Whether you have a sizable landscape garden or a small yard with a few flower or vegetable beds, regular garden cleaning, pruning and fertilizing is a must all year round. This ensures your garden stays healthy and has the resilience to fight off attacks from pests and elemental challenges that winter and summer bring.
Follow our garden cleaning checklist to make sure you’re focusing on the right tasks to get the most out of your yard clean up.
- Pull up the weeds
No garden cleaning is complete until you’ve rid your flower or vegetable beds of weeds. Without weeds there are more nutrients and moisture for plants to thrive. Grab a durable bag and get to work. You’ll need a weeding tool and kneeling mat. Tip: it’s easier to weed the day after it rains, they pull right up so you get the roots.
- Tree trimming
Broken and rogue branches should be trimmed so they don’t cause trouble if any storms come along. Depending on the size of the branches, this can be a DIY job with pruning shears or small saw. But if they’re too large it’s best to call in a tree professional.
- Lawn care
Regularly mowing your lawn will keep it looking attractive, and the weeds under control. But to keep it in tip top condition during colder months, use a lawn fertilizer with a high phosphorus content to nourish the roots and build up resilience to pests. You can also aerate with a garden fork to break up soil to ensure nutrients, air and water penetrate deeply.
- Rake up leaves
Be sure to keep on top of fallen leaves by raking up regularly. Even if you can only spend an hour each week on cleaning your garden, then leaf clean up should be a top priority. If left on the ground leaves will block essential sunlight, water and air from reaching the grass and your lawn will suffer.
- Mulching leaves
Shredded leaves make great mulch for plants, especially perennials, roses and shrubs. Spread mulch around the base of plants in winter to protect roots, or in summer to retain moisture and keep soil cool. Mulch is also be used to suppress weeds and improve the fertility of the soil. Learn how to make mulch from leaves.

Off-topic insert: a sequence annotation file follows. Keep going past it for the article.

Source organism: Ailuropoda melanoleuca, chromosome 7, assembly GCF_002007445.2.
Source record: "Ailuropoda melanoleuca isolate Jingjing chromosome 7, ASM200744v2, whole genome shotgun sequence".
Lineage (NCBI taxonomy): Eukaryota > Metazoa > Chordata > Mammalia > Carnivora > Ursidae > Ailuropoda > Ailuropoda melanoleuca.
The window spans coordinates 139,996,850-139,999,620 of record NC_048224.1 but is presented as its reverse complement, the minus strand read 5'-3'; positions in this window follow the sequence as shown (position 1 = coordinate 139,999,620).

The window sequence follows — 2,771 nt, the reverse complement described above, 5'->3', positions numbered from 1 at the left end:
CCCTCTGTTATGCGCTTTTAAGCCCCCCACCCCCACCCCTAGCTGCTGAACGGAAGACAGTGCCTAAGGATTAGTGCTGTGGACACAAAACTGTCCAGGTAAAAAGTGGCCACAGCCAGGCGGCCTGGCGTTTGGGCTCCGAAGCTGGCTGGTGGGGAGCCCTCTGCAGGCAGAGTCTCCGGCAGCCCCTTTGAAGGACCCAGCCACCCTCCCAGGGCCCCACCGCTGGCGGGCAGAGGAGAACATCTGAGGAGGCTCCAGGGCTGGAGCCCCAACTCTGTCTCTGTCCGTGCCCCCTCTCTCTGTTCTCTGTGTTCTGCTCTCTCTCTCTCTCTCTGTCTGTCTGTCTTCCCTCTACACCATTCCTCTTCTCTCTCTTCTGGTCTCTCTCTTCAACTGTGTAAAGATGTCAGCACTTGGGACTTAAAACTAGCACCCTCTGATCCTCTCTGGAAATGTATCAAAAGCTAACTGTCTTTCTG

- Clean leaves out of gutters
Your yard clean up should also focus on the exterior of your house. If you have nearby trees that drop leaves then your guttering will benefit from regular leaf clean up too. Clearing out leaves prevents blockages and drainage issues so water flows freely.
- Trim hedges
Trimming hedges allows sunlight to penetrate and encourages interior growth. This can be done two or three times a year with pruning shears. Ideally prune your hedge in late winter when it’s dormant. This way in spring its energy can go towards producing new growth.
- Garden edging
If you want to improve the look of your garden then edging your flower border or shrub bed with rocks, stones or bricks will emphasize the lines. Garden edging can help keep your garden tidy and reduce your maintenance by preventing grass and weeds from spreading, and mulch from spilling onto the lawn.
- Fall planting
Take advantage of fall when the soil is still warm to plant bulbs, shrubs and other annuals so you’ll have a blooming garden come springtime. Bulbs such as daffodils, hyacinths and snowdrops will lie dormant in winter, then flower in spring. Winter flowers such as pansies and peonies also can be planted in the fall.
- Deck cleaning
Generally it’s best to clean a wooden deck in the warmer months so it can dry quickly after a good power wash. If moisture is left then mold and mildew will grow quickly. Apply a weatherproofing stain to your clean, dry deck to protect it from damage.
- Clean tools and store them
If your garden tools have seen better days you may want to buy new ones. But if you want to spend some time cleaning, sharpening edges, filing away rust, and lightly oiling the joints. This will save you some money.
Follow this yard clean up checklist consistently and you should be proud owner of a beautiful garden in any season!
Author’s Bio: Angela Pearse is a blogger for Zumper who frequently combines travel with freelance writing. She’s passionate about Art Deco hotels, historical novels, Netflix, hiking and healthy living.
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